ceptors in the larynx, trachea, or large bronchi. These stimuli include mucus, pus, and blood, as well as external agents such as dusts, foreign bodies, or even extremely hot or cold air. Other causes include inflammation of the respiratory mucosa and pressure or tension in the air passages from a tumor or enlarged peribronchial lymph nodes. Although cough typically signals a problem in the respiratory tract, it may also be cardiovascular in origin.

For complaints of cough, a thorough assessment is in order. Ask whether the cough is dry or produces sputum, or phlegm. Ask the patient to describe the volume of any sputum and its color, odor, and consistency.

Cough is an important symptom of left-sided heart failure.

Dry hacking cough in Mycoplasmal pneumonia; productive cough in bronchitis, viral or bacterial pneumonia

Mucoid sputum is translucent, white, or gray; purulent sputum is yellowish or greenish.

Foul-smelling sputum in anaerobic lung abscess; tenacious sputum in cystic fibrosis

To help patients quantify volume, a multiple-choice question may be helpful . . . "How much do you think you cough up in 24 hours; a teaspoon, tablespoon, a quarter cup, half cup, cupful?" If possible, ask the patient to cough into a tissue; inspect the phlegm and note its characteristics. The symptoms associated with a cough often lead you to its cause.

Hemoptysis is the coughing up of blood from the lungs; it may vary from blood-streaked phlegm to frank blood. For patients reporting hemoptysis, assess the volume of blood produced as well as the other sputum attributes; ask about the related setting and activity and any associated symptoms.

Before using the term "hemoptysis," try to confirm the source of the bleeding by both history and physical examination. Blood or blood-streaked material may originate in the mouth, pharynx, or gastrointestinal tract and is easily mislabeled. When vomited, it probably originates in the gastrointestinal tract. Occasionally, however, blood from the nasopharynx or the gastrointestinal tract is aspirated and then coughed out.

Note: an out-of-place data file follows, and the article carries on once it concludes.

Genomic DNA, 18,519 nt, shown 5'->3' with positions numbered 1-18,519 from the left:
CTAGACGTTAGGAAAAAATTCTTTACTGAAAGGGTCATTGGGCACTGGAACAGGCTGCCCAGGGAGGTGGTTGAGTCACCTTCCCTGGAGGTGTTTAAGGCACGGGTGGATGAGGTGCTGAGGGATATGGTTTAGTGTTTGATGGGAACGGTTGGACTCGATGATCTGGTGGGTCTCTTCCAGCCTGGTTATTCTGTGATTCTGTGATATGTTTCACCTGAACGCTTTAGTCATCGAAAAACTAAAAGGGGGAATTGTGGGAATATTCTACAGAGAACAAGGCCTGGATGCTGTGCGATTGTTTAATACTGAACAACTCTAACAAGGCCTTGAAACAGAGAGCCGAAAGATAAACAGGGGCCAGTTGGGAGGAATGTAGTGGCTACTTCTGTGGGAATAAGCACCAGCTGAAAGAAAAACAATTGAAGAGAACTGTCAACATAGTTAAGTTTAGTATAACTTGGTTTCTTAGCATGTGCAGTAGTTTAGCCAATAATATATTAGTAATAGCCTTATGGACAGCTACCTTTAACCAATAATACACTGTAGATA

Large volumes of purulent sputum in bronchiectasis or lung abscess

Diagnostically helpful symptoms include fever, chest pain, dyspnea, orthopnea, and wheezing.

See Table 6-3, Cough and Hemoptysis, p. 238. Hemoptysis is rare in infants, children, and adolescents; it is seen most often in cystic fibrosis.

Blood originating in the stomach is usually darker than blood from the respiratory tract and may be mixed with food particles.

Important Topics for Health Promotion and Counseling

■ Tobacco cessation

Despite declines in smoking over the past several decades, more than 27% of Americans age 12 and older still smoke.* All adults, pregnant women, parents, and adolescents who smoke should be counseled regularly to stop smoking. Smoking has been definitively linked to significant pulmonary, cardiovascular, and neoplastic disease, and accounts for one out of every five deaths in the United States.* It is considered the leading cause of preventable death. Nonsmokers exposed to smoke are also at increased risk for lung cancer, ear and respiratory infection, asthma, low birthweight, and residential fires. Smoking exposes patients not only to carcinogens, but also to nicotine, an addictive drug. Be especially alert to smoking by teenagers, the age group when tobacco use often begins, and by pregnant women, who may continue smoking during pregnancy.

The disease risks of smoking drop significantly within a year of smoking cessation. Effective interventions include targeted messages by clinicians, group counseling, and use of nicotine-replacement therapies. Clinicians are advised to adopt the four "As":

■ Ask about smoking at each visit.

■ Advise patients regularly to stop smoking in a clear personalized message.

■ Assist patients to set stop dates and provide educational materials for self-help.

■ Arrange for follow-up visits to monitor and support progress.

Preview: Recording the Physical Examination— The Thorax and Lungs

Note that initially you may use sentences to describe your findings; later you will use phrases. The style below contains phrases appropriate for most write-ups. Unfamiliar terms are explained in the next section, Techniques of Examination.

"Thorax is symmetric with good expansion. Lungs resonant. Breath sounds vesicular; no rales, wheezes, or rhonchi. Diaphragms descend 4 cm bilaterally."